Ask Colin

How can you calculate support and resistance when a new futures contract starts trading?

This is not really my area of expertise. However, I am aware that there are various methods of creating what are called "perpetual contract" charts. What most people do is just trade each contract on its own. However, for longer term work, the "quick and dirty" way is to just keep a chart of the nearest month. The problem with this is that there are gaps when the contract expires and the next one is used for the chart. To get around this there are several methods of creating these perpetual contract charts by somehow smoothing the joining process.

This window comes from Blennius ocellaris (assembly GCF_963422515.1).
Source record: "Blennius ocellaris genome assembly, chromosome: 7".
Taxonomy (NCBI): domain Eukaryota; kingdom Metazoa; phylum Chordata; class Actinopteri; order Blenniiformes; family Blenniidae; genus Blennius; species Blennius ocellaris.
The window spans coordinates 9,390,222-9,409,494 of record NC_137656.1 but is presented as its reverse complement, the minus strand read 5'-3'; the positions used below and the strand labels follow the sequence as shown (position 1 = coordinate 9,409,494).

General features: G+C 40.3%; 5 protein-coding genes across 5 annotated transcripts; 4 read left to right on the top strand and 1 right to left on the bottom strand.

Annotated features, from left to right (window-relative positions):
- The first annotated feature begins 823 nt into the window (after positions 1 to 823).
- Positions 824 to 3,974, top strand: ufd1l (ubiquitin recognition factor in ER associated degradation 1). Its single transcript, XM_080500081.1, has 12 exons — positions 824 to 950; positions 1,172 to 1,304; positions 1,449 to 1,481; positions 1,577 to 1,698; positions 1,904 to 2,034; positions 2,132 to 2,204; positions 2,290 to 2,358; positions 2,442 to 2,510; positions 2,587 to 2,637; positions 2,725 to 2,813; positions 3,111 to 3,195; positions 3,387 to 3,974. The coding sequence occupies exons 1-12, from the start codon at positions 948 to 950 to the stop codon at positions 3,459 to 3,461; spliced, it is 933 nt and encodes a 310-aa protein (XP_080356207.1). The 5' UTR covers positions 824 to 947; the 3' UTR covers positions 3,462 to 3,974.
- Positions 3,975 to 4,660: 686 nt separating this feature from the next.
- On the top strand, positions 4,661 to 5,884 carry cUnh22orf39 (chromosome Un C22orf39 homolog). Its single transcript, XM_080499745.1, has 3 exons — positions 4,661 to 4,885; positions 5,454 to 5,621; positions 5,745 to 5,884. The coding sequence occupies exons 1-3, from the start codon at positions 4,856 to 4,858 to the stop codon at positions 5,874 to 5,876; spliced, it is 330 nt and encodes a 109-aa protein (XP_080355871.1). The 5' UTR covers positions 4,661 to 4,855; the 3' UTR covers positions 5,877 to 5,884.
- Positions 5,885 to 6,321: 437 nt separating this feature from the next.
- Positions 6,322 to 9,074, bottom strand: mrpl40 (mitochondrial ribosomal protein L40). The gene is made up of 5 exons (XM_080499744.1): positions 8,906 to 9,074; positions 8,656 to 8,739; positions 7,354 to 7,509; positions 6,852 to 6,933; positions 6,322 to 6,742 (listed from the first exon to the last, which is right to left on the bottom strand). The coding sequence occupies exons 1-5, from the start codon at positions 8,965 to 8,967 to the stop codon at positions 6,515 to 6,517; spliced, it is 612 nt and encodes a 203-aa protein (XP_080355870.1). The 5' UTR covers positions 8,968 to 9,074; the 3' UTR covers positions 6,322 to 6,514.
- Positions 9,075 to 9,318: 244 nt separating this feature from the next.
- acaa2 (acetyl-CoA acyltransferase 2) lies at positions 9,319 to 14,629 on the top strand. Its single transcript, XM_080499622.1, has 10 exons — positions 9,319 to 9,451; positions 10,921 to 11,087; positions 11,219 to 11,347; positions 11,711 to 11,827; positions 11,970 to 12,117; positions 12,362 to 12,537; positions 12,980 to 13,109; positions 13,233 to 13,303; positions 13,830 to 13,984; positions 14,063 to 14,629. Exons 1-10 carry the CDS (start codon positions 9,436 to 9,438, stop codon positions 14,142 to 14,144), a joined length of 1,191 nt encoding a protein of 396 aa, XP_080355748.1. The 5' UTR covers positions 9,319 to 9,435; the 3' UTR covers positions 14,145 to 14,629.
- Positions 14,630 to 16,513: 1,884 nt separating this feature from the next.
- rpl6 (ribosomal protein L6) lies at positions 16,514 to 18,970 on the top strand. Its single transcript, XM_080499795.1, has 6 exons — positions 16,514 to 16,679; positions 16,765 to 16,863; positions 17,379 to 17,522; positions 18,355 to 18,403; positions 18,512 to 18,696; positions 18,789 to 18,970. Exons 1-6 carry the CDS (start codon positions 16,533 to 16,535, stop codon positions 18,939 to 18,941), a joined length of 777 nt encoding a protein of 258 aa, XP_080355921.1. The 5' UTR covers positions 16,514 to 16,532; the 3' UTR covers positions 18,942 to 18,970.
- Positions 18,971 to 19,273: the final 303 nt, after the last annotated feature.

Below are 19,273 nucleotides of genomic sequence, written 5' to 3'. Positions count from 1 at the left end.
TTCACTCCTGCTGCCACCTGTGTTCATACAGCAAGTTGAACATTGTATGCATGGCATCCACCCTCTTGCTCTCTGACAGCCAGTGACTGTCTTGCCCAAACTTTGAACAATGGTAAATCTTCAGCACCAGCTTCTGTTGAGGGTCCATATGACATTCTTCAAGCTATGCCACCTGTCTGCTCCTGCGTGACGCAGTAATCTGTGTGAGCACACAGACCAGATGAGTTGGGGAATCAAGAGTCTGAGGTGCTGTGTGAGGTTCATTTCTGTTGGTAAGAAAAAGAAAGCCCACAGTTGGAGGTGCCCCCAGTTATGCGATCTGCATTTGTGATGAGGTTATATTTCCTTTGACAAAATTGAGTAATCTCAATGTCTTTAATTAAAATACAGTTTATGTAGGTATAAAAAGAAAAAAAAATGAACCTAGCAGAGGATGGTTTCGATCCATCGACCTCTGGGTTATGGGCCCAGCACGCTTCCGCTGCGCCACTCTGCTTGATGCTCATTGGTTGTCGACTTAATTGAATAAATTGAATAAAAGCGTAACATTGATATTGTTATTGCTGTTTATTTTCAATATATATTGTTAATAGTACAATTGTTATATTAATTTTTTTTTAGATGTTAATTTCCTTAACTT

I get the impression that all of these methods involve compromises or assumptions and there is debate about which is best. You are going to have to track them down and make up your own mind. I would start with some of the links on www.ataa.com.au and that will take you to many more.

The other way to deal with the problem is probably to remember that every futures contract has an underlying instrument. You should already be charting the underlying and know how to calculate the fair value for the futures contract. So, you could look for support and resistance levels on the underlying and translate that to the futures. You will also take into account whether the futures are currently under or over fair value. It will not be precise, but should give you some additional information to work with.

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